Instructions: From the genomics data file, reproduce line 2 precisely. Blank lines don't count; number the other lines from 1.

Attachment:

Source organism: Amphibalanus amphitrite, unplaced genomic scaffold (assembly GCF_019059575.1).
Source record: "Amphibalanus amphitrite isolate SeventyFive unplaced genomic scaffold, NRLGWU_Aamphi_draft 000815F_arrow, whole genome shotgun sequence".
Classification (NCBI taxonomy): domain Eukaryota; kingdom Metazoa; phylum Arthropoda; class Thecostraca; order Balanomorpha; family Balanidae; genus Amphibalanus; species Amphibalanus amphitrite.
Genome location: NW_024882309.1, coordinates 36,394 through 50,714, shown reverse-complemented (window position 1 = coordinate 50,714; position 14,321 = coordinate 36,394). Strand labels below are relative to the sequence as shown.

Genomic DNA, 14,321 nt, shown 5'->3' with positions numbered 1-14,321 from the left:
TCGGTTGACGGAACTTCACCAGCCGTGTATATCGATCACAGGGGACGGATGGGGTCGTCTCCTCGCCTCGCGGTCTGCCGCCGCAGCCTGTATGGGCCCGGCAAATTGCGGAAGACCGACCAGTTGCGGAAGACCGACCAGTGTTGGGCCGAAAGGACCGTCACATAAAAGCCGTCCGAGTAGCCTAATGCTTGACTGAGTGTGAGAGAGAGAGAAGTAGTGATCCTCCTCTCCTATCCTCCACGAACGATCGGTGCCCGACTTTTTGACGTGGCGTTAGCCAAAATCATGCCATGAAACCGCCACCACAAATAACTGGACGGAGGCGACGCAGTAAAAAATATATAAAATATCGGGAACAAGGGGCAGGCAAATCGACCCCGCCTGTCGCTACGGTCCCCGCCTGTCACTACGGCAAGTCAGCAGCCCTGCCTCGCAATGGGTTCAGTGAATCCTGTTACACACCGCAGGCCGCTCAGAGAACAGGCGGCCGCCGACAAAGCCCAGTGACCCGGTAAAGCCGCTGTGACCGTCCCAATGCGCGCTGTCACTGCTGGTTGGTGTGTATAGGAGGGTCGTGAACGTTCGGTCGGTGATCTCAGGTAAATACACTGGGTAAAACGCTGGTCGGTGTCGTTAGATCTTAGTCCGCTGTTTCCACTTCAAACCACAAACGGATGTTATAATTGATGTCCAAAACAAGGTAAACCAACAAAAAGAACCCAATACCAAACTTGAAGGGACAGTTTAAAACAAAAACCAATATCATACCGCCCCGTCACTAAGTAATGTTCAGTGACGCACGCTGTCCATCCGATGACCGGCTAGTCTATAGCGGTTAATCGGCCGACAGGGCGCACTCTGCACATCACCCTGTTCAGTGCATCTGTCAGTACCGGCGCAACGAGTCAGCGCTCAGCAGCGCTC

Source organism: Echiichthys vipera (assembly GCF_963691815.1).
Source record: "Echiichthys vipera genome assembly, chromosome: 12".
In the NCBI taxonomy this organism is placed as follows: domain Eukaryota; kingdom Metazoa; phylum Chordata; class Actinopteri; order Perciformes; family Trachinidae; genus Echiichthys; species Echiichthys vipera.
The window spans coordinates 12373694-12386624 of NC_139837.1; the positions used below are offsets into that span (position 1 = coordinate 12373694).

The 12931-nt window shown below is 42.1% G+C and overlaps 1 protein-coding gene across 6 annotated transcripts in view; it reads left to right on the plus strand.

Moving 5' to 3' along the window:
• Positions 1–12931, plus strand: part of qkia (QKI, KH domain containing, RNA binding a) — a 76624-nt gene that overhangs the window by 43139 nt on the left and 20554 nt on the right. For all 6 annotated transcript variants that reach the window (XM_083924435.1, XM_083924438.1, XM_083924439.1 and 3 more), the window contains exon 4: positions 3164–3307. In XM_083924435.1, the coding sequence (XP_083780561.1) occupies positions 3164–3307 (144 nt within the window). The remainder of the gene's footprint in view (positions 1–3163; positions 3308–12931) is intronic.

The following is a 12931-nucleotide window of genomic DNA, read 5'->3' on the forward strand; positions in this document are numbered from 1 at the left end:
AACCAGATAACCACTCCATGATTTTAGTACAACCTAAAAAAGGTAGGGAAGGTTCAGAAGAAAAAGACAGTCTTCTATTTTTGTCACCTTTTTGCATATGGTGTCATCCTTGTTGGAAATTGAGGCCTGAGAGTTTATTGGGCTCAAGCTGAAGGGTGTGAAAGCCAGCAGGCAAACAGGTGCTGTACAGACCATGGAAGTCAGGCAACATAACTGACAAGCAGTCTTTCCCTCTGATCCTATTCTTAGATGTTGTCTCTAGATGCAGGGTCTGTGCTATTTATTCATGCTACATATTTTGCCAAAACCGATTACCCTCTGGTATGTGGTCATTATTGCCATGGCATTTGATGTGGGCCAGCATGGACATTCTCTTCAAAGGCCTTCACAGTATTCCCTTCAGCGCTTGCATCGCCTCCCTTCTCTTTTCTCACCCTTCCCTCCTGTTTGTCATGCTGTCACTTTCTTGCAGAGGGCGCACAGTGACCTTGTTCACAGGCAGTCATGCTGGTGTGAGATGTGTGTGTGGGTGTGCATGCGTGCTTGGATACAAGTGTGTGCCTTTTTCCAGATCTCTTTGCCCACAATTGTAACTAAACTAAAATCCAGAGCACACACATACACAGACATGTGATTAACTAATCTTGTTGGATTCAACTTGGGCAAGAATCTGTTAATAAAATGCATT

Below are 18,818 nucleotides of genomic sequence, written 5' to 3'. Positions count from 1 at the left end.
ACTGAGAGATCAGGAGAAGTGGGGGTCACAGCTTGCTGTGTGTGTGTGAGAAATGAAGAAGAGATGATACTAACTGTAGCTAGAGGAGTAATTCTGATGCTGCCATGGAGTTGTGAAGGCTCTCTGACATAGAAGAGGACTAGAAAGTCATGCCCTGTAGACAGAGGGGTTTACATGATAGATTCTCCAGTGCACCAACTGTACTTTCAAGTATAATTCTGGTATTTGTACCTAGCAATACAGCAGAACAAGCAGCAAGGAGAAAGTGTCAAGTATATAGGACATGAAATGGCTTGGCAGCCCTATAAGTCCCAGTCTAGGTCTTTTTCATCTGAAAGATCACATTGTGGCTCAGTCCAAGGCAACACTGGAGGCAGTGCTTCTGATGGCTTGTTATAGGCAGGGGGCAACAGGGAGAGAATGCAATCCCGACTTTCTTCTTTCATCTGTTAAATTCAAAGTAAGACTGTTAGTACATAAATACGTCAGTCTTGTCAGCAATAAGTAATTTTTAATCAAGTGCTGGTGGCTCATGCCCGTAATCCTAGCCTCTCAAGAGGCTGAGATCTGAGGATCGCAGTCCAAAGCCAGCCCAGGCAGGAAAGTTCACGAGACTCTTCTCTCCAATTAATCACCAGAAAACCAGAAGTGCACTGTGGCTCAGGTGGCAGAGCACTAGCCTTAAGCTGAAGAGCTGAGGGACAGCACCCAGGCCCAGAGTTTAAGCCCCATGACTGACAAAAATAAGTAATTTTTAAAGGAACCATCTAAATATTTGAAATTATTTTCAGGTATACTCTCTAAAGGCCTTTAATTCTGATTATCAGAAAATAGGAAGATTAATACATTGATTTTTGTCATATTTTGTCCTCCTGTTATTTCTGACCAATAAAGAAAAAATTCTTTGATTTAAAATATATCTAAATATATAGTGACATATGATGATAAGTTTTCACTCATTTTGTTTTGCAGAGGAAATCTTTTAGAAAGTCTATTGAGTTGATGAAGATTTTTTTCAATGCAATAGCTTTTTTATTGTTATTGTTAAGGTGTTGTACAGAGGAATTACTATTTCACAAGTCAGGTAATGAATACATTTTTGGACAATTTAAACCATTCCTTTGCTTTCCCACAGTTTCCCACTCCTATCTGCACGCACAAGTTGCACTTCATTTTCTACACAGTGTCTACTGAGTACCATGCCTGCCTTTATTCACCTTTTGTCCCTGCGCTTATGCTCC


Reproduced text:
Source record: "Amphibalanus amphitrite isolate SeventyFive unplaced genomic scaffold, NRLGWU_Aamphi_draft 000815F_arrow, whole genome shotgun sequence".